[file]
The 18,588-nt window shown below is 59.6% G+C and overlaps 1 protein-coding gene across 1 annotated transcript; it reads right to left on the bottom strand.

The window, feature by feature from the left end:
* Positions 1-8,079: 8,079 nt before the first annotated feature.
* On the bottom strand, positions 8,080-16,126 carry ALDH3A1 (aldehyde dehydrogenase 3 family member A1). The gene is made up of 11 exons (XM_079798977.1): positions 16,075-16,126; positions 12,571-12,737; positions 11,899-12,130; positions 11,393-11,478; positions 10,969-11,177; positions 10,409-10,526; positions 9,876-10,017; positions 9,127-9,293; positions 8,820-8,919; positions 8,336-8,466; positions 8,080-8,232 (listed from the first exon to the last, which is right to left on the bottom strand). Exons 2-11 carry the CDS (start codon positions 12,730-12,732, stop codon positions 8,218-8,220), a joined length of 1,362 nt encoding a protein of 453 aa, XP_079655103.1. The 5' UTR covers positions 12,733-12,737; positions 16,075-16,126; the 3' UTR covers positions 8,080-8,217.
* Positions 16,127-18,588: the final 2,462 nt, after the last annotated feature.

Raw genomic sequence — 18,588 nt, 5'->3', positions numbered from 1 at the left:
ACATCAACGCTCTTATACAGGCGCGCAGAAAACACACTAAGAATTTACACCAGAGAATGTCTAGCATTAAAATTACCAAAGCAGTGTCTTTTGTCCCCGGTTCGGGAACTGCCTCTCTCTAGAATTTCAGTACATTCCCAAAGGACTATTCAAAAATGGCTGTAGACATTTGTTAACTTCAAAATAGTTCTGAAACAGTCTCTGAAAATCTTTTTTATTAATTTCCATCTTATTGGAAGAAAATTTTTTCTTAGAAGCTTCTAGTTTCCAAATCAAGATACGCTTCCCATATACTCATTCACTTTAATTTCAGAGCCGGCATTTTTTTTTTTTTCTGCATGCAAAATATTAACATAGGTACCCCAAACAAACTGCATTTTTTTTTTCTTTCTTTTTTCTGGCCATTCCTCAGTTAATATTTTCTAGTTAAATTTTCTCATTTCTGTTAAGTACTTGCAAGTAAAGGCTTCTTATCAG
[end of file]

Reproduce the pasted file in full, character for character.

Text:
The 18,588-nt window shown below is 59.6% G+C and overlaps 1 protein-coding gene across 1 annotated transcript; it reads right to left on the bottom strand.

The window, feature by feature from the left end:
* Positions 1-8,079: 8,079 nt before the first annotated feature.
* On the bottom strand, positions 8,080-16,126 carry ALDH3A1 (aldehyde dehydrogenase 3 family member A1). The gene is made up of 11 exons (XM_079798977.1): positions 16,075-16,126; positions 12,571-12,737; positions 11,899-12,130; positions 11,393-11,478; positions 10,969-11,177; positions 10,409-10,526; positions 9,876-10,017; positions 9,127-9,293; positions 8,820-8,919; positions 8,336-8,466; positions 8,080-8,232 (listed from the first exon to the last, which is right to left on the bottom strand). Exons 2-11 carry the CDS (start codon positions 12,730-12,732, stop codon positions 8,218-8,220), a joined length of 1,362 nt encoding a protein of 453 aa, XP_079655103.1. The 5' UTR covers positions 12,733-12,737; positions 16,075-16,126; the 3' UTR covers positions 8,080-8,217.
* Positions 16,127-18,588: the final 2,462 nt, after the last annotated feature.

Raw genomic sequence — 18,588 nt, 5'->3', positions numbered from 1 at the left:
ACATCAACGCTCTTATACAGGCGCGCAGAAAACACACTAAGAATTTACACCAGAGAATGTCTAGCATTAAAATTACCAAAGCAGTGTCTTTTGTCCCCGGTTCGGGAACTGCCTCTCTCTAGAATTTCAGTACATTCCCAAAGGACTATTCAAAAATGGCTGTAGACATTTGTTAACTTCAAAATAGTTCTGAAACAGTCTCTGAAAATCTTTTTTATTAATTTCCATCTTATTGGAAGAAAATTTTTTCTTAGAAGCTTCTAGTTTCCAAATCAAGATACGCTTCCCATATACTCATTCACTTTAATTTCAGAGCCGGCATTTTTTTTTTTTTCTGCATGCAAAATATTAACATAGGTACCCCAAACAAACTGCATTTTTTTTTTCTTTCTTTTTTCTGGCCATTCCTCAGTTAATATTTTCTAGTTAAATTTTCTCATTTCTGTTAAGTACTTGCAAGTAAAGGCTTCTTATCAG